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Building a 25' Ply on Frame Cabin Cruiser #13: Update ... snail speed!

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Blog entry by AlTriolo posted 06-11-2017 08:28 PM 1613 reads 0 times favorited 5 comments Add to Favorites Watch
« Part 12: Beginning the c/l installation Part 13 of Building a 25' Ply on Frame Cabin Cruiser series Part 14: Back to work! »

A busy schedule has made progress very slow these past two weeks. I used the one nice day that coincided with a free day for this:

Since my last post, the work I have done is tedious and doesn’t show much progress. For one thing, I realized that my stem and three forward frames were not lining up properly because of the twist in the keelson. I had added 1×2 strips to keep everything together. Those needed to come out. I then used a series of tie downs and used tension to pull the frames into alignment. Once all squared up, I added two sets of 1×2. Today I started the s/c.

Here’s me using a few scraps as a tool to measure the height of the 1×4 in the groove. The outside edge should be flush with frame. Three pieces of the same thickness does the trick.

During those many days of doing nothing, I had to feel like I did something. So I cut a c/l.



5 comments so far

View English's profile

English

575 posts in 1258 days


#1 posted 06-11-2017 10:08 PM

Hey it’s starting to look like a boat. Slow is good. Getting this right is very important..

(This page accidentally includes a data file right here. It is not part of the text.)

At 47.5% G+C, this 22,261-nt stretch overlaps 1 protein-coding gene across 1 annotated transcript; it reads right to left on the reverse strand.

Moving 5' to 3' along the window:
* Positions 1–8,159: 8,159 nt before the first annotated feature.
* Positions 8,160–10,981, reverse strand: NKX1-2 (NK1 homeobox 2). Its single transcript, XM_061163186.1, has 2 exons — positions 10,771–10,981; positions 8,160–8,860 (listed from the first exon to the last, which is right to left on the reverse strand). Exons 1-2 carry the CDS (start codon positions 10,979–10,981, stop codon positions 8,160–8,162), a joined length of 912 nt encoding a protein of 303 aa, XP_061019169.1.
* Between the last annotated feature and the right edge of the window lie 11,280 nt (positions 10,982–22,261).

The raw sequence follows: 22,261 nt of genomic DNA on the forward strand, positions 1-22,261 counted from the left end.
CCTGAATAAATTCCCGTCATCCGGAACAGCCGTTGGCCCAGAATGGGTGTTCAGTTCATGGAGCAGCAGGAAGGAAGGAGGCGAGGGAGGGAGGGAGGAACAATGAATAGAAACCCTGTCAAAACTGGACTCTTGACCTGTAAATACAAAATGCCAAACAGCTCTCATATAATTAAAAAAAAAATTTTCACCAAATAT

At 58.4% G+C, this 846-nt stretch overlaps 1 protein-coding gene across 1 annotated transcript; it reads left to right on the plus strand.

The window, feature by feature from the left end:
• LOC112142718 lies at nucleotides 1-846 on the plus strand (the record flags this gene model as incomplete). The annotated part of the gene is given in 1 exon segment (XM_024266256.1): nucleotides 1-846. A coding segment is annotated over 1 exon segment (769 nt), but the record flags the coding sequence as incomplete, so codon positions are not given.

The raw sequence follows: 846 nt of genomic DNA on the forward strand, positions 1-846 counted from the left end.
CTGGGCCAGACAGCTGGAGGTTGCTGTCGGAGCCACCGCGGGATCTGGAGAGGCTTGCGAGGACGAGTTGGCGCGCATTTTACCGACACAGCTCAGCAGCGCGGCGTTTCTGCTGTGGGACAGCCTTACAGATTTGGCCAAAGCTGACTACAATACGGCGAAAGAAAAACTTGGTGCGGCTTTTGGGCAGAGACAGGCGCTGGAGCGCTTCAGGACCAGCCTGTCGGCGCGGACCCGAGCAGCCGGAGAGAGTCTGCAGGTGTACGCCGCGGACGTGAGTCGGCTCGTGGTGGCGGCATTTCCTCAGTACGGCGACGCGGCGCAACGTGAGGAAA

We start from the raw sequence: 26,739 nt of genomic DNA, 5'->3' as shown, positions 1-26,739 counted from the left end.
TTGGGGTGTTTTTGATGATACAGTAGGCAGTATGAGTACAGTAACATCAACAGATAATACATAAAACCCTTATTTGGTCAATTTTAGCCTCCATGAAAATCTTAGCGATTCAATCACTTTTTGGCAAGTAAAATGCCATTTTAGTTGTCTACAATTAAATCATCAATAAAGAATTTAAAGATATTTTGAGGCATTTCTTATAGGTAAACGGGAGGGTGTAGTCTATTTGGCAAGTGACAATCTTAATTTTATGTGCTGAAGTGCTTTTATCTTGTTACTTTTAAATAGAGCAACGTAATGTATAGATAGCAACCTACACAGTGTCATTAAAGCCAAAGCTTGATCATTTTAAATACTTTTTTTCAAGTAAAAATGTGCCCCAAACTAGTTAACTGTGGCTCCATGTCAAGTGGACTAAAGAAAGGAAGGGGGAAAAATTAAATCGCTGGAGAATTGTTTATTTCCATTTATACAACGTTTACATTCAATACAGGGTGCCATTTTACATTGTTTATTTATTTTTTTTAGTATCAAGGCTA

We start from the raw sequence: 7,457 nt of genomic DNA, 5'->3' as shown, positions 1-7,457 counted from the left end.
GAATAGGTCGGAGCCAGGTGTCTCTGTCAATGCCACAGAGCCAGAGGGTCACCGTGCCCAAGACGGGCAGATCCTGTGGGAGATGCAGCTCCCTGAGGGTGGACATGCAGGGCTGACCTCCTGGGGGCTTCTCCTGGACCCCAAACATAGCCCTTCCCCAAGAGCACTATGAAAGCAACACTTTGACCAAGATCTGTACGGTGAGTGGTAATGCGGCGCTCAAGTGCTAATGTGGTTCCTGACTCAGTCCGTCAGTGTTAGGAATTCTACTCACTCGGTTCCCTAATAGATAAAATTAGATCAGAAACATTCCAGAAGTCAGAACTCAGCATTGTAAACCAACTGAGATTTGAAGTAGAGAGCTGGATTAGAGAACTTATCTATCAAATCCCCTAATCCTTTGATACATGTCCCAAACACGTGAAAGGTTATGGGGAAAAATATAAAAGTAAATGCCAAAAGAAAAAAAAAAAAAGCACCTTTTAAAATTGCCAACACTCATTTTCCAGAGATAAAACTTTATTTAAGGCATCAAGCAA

-- John, Suffolk Virgina

View AlTriolo's profile

AlTriolo

27 posts in 348 days


#2 posted 06-12-2017 01:53 AM

Hi John,
How important is it really to get everything even? I’ve been captain compulsive getting these frames evenly spaced and even front to back and port to starboard. Then I and support it all with multiple 1×2. And still I noticed that frames somehow became uneven. Argh!
Thanks,
Al

View English's profile

English

575 posts in 1258 days


#3 posted 06-12-2017 04:46 PM

Keeping the frames straight will allow the lines to be the same on both sides. If they are off by much it will affect the line the boat will steer. I moved mine after the plywood way installed. They can easily be moved aft after the plywood is installed by using pipe camps set up to push. They don’t have to be perfect to the plans, just the same on both sides. Then they can be locked down with screws and epoxy filieted to insure the bond. Any that are out just a little 1/2” or less. Just push it in place pushing off a fixed frame, one that is screwed and glued. Then screw down the pushed frame and filet it latter to bond plywood to frame.

-- John, Suffolk Virgina

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AlTriolo

27 posts in 348 days


#4 posted 06-12-2017 05:32 PM

I know I am being totally compulsive but I was so disappointed to find it out of alignment after a lot of work to get it right. I’m not in any hurry (I’m actually on the water on The Trowlson as I write this). So, I think I will cut new spacers from 1×2s which I will screw in frame by frame. That will keep the spacing correct and allow me to twist each frame into alignment. This truly is the longest part of the main hull. (Once it’s flipped over it’s going to take wars.) But I want to get this right.

View English's profile

English

575 posts in 1258 days


#5 posted 06-12-2017 08:54 PM

Al. My wife and I took mine out Friday, Got into some 3 ft seas down near the Navy base out in the middle of the Harbor. I was able to make 12 mph in the waves and chop. We decided to abandon the idea of going to Harbor fest and took a trip down one of the rivers. When we returned to the harbor from our river trip the seas had calmed and the water was smooth. Total trip 62.3 miles on 15 gallons of gas. We took a picnic lunch and had a ball. We were out about 6 hours.

-- John, Suffolk Virgina

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